Key Specifications Table
|Species Reactivity||Key Applications||Host||Format||Antibody Type|
|M||WB, ICC, IHC||M||Purified||Monoclonal Antibody|
|Presentation||Purified mouse monoclonal IgG1κ in buffer containing 0.1 M Tris-Glycine (pH 7.4), 150 mM NaCl with 0.05% sodium azide.|
|Safety Information according to GHS|
|Storage and Shipping Information|
|Storage Conditions||Stable for 1 year at 2-8°C from date of receipt.|
|Material Size||100 µg|
Anti-G-protein coupled receptor 56 (GPR56) Antibody, clone H11 SDS
|Reference overview||Pub Med ID|
|High-level Gpr56 expression is dispensable for the maintenance and function of hematopoietic stem and progenitor cells in mice.|
Rao, TN; Marks-Bluth, J; Sullivan, J; Gupta, MK; Chandrakanthan, V; Fitch, SR; Ottersbach, K; Jang, YC; Piao, X; Kulkarni, RN; Serwold, T; Pimanda, JE; Wagers, AJ
Stem cell research 14 307-22 2015
Blood formation by hematopoietic stem cells (HSCs) is regulated by a still incompletely defined network of general and HSC-specific regulators. In this study, we analyzed the role of G-protein coupled receptor 56 (Gpr56) as a candidate HSC regulator based on its differential expression in quiescent relative to proliferating HSCs and its common targeting by core HSC regulators. Detailed expression analysis revealed that Gpr56 is abundantly expressed by HSPCs during definitive hematopoiesis in the embryo and in the adult bone marrow, but its levels are reduced substantially as HSPCs differentiate. However, despite enriched expression in HSPCs, Gpr56-deficiency did not impair HSPC maintenance or function during steady-state or myeloablative stress-induced hematopoiesis. Gpr56-deficient HSCs also responded normally to physiological and pharmacological mobilization signals, despite the reported role of this GPCR as a regulator of cell adhesion and migration in neuronal cells. Moreover, Gpr56-deficient bone marrow engrafted with equivalent efficiency as wild-type HSCs in primary recipients; however, their reconstituting ability was reduced when subjected to serial transplantation. These data indicate that although GPR56 is abundantly and selectively expressed by primitive HSPCs, its high level expression is largely dispensable for steady-state and regenerative hematopoiesis.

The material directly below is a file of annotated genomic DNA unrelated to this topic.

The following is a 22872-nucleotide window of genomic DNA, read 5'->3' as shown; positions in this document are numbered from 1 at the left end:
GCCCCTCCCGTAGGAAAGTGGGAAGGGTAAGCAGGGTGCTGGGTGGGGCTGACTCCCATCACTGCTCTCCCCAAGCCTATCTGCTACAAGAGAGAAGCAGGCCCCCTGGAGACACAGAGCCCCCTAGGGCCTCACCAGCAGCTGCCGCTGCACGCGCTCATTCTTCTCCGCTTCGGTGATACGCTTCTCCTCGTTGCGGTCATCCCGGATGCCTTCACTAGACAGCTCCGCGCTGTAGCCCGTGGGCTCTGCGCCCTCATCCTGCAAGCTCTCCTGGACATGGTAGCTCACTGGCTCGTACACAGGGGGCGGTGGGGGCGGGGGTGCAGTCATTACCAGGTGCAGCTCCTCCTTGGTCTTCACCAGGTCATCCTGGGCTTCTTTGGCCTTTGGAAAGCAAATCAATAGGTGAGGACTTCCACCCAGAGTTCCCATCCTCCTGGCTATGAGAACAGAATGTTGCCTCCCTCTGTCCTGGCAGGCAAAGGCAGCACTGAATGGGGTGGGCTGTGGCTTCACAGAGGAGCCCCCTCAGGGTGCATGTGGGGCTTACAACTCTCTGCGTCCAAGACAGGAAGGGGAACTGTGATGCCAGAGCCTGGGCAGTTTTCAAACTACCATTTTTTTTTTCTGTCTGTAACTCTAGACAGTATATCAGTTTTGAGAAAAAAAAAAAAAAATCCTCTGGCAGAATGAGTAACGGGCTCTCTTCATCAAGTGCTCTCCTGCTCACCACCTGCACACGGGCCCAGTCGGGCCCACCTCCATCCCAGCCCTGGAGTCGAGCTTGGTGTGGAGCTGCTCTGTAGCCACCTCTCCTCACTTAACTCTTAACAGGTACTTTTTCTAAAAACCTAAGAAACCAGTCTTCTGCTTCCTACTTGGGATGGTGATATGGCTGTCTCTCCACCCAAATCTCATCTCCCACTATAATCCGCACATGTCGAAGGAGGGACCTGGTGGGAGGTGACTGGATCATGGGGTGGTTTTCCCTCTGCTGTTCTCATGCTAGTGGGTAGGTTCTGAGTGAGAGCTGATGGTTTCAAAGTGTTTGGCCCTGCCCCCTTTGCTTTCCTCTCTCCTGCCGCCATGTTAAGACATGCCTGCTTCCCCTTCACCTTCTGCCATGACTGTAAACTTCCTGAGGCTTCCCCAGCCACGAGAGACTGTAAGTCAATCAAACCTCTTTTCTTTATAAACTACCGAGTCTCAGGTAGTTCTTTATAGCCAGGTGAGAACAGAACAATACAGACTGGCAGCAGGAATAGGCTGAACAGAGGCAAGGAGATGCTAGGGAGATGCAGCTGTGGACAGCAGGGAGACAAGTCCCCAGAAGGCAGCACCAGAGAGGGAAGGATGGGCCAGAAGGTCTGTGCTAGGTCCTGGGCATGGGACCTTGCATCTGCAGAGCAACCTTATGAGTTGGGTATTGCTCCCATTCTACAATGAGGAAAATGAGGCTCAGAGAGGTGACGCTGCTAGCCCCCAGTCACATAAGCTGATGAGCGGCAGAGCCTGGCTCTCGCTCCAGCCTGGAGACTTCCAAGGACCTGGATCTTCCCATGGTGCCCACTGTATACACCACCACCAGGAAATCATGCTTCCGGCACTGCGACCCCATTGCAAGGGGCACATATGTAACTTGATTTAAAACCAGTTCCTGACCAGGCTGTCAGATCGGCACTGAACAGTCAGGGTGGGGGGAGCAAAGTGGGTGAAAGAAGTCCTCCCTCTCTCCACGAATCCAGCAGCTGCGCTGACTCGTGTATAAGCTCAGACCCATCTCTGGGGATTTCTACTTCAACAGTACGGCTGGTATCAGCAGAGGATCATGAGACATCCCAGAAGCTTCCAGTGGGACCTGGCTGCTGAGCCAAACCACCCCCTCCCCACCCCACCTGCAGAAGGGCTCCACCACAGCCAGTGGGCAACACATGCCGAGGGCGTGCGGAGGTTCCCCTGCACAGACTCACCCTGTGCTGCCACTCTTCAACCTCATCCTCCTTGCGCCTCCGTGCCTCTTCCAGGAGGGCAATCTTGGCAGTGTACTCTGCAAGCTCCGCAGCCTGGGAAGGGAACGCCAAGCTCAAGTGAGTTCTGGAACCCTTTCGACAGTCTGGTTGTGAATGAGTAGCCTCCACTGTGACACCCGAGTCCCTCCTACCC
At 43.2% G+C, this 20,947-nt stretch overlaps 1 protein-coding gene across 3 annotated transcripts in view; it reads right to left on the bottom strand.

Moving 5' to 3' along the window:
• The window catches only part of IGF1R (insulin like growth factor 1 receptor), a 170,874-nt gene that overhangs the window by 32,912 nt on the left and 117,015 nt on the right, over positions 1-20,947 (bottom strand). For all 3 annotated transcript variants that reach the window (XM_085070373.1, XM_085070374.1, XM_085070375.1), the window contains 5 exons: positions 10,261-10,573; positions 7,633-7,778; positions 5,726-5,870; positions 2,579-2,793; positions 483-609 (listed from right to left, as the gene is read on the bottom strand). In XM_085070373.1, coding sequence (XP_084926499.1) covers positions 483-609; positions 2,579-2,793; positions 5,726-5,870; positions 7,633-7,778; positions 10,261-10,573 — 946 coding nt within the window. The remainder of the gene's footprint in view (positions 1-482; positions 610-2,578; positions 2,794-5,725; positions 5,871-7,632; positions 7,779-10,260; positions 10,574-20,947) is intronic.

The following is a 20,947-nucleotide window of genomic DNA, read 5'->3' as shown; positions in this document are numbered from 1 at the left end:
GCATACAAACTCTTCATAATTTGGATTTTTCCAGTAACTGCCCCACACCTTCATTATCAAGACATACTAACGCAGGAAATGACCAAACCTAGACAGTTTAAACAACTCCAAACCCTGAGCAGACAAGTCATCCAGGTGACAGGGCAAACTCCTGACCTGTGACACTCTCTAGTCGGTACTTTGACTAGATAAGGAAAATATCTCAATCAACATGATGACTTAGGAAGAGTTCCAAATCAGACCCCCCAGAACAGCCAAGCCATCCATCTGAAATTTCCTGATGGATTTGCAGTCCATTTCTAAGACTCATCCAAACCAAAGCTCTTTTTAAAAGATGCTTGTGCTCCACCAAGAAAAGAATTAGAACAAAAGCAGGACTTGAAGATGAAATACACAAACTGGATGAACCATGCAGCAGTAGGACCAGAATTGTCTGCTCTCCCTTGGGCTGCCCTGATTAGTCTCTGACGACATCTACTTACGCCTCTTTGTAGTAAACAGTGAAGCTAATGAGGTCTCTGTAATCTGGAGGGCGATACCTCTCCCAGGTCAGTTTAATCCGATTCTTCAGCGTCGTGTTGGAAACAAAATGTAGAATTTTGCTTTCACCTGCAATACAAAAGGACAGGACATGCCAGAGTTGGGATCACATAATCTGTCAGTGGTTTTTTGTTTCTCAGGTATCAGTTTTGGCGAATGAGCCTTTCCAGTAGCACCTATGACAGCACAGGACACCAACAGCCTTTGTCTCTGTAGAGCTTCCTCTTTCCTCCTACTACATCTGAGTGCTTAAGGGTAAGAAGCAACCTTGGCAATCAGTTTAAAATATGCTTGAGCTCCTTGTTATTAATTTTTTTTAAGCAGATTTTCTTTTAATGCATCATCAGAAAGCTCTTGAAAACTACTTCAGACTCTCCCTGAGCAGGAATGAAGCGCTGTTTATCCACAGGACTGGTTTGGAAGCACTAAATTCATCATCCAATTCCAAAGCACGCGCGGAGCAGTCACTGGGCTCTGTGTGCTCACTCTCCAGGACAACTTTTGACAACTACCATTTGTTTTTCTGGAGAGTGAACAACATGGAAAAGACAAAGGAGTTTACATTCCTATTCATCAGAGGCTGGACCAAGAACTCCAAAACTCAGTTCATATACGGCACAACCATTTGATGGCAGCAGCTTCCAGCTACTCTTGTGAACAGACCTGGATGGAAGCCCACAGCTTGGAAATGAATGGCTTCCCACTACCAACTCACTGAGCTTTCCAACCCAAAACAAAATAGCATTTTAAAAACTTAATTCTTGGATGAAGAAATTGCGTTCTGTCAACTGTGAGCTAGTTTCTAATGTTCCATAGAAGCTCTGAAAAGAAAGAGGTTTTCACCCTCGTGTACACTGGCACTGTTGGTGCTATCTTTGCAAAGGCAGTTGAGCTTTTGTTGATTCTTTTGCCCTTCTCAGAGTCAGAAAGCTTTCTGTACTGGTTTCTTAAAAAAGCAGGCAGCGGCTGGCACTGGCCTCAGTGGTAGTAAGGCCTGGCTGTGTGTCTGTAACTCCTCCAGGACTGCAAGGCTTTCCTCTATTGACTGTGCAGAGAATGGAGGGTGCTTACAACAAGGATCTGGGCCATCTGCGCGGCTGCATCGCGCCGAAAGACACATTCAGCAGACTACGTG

|G protein-coupled receptor 56 and collagen III, a receptor-ligand pair, regulates cortical development and lamination.|
Luo, Rong, et al.
Proc. Natl. Acad. Sci. U.S.A., 108: 12925-30 (2011) 2011
GPR56, an orphan G protein-coupled receptor (GPCR) from the family of adhesion GPCRs, plays an indispensable role in cortical development and lamination. Mutations in the GPR56 gene cause a malformed cerebral cortex in both humans and mice that resembles cobblestone lissencephaly, which is characterized by overmigration of neurons beyond the pial basement membrane. However, the molecular mechanisms through which GPR56 regulates cortical development remain elusive due to the unknown status of its ligand. Here we identify collagen, type III, alpha-1 (gene symbol Col3a1) as the ligand of GPR56 through an in vitro biotinylation/proteomics approach. Further studies demonstrated that Col3a1 null mutant mice exhibit overmigration of neurons beyond the pial basement membrane and a cobblestone-like cortical malformation similar to the phenotype seen in Gpr56 null mutant mice. Functional studies suggest that the interaction of collagen III with its receptor GPR56 inhibits neural migration in vitro. As for intracellular signaling, GPR56 couples to the Gα(12/13) family of G proteins and activates RhoA pathway upon ligand binding. Thus, collagen III regulates the proper lamination of the cerebral cortex by acting as the major ligand of GPR56 in the developing brain.